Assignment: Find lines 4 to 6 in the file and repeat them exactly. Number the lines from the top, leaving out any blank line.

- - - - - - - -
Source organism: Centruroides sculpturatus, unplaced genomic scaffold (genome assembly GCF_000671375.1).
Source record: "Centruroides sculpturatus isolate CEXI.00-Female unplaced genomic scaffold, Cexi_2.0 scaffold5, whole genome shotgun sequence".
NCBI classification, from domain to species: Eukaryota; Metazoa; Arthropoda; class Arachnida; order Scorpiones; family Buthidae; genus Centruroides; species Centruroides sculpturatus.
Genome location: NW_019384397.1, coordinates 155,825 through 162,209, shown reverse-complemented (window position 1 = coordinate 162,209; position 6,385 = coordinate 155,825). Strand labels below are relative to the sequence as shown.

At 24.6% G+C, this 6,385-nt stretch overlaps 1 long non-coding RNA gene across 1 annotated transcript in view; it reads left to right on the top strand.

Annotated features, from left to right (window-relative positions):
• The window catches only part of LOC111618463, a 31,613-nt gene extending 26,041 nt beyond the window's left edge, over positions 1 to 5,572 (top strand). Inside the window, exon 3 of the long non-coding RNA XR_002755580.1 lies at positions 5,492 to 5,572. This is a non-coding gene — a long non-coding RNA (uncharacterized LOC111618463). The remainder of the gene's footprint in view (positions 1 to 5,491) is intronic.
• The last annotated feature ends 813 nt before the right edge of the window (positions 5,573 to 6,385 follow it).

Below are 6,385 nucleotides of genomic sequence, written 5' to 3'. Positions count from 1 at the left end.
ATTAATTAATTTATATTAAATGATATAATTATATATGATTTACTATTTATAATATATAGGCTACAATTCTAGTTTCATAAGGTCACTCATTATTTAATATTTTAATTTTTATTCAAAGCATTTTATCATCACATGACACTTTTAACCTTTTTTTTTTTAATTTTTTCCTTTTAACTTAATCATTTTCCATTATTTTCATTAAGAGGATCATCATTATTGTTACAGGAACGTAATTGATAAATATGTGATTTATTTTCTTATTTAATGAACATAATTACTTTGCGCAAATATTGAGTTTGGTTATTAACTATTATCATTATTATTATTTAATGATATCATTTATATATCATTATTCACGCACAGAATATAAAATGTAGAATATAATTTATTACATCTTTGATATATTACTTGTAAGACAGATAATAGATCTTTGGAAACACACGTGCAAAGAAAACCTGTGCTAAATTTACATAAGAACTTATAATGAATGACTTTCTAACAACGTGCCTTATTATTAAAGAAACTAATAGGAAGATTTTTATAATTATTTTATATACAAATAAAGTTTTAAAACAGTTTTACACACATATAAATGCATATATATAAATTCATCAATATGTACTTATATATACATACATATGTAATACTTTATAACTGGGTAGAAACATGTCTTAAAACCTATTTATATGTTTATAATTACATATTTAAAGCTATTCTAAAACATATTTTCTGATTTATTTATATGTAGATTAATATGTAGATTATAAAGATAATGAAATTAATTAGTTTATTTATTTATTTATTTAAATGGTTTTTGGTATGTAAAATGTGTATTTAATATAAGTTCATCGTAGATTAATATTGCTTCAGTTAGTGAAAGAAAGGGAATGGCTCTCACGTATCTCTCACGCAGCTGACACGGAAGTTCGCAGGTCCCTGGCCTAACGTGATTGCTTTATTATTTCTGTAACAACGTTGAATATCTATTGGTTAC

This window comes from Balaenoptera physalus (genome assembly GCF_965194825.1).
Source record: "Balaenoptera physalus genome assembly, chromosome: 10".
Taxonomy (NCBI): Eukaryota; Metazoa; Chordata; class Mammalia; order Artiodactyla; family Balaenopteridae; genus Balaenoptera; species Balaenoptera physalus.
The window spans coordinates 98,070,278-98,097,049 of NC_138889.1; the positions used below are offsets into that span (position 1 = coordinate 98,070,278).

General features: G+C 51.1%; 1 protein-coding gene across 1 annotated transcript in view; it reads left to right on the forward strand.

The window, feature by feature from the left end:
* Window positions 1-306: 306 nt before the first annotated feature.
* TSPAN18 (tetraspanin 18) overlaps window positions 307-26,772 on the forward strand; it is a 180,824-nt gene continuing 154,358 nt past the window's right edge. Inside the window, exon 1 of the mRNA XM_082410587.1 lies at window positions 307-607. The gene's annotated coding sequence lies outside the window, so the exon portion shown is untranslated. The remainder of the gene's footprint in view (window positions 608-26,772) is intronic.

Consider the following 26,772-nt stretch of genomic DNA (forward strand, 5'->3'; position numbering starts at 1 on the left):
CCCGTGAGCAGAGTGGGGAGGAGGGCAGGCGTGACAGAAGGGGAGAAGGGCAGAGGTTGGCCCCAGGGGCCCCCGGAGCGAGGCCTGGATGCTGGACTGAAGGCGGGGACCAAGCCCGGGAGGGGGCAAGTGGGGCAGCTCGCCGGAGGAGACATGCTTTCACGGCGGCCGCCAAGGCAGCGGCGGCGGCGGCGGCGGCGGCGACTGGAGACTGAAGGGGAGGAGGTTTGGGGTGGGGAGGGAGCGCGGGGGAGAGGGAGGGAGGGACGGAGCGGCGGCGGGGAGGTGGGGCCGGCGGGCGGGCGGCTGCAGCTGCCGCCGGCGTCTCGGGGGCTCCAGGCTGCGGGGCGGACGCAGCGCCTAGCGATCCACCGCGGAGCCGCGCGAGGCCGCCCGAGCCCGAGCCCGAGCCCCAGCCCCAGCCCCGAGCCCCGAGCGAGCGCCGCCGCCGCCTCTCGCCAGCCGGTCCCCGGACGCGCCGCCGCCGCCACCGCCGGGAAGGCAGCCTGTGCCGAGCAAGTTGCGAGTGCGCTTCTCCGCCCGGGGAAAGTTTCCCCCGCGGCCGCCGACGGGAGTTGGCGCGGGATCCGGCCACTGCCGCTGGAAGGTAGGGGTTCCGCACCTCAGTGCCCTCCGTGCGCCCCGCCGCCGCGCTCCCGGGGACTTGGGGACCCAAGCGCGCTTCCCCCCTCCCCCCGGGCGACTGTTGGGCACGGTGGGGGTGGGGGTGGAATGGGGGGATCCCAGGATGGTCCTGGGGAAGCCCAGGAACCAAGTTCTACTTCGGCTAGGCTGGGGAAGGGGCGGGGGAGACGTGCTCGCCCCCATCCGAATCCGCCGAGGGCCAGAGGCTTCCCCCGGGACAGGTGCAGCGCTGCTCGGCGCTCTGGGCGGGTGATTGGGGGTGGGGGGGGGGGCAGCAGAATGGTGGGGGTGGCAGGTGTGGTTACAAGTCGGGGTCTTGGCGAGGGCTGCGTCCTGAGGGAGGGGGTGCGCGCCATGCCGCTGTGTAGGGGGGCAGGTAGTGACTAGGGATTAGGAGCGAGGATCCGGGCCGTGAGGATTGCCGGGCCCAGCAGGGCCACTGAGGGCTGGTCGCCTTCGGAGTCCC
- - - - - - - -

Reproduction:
Genome location: NW_019384397.1, coordinates 155,825 through 162,209, shown reverse-complemented (window position 1 = coordinate 162,209; position 6,385 = coordinate 155,825). Strand labels below are relative to the sequence as shown.

At 24.6% G+C, this 6,385-nt stretch overlaps 1 long non-coding RNA gene across 1 annotated transcript in view; it reads left to right on the top strand.

Annotated features, from left to right (window-relative positions):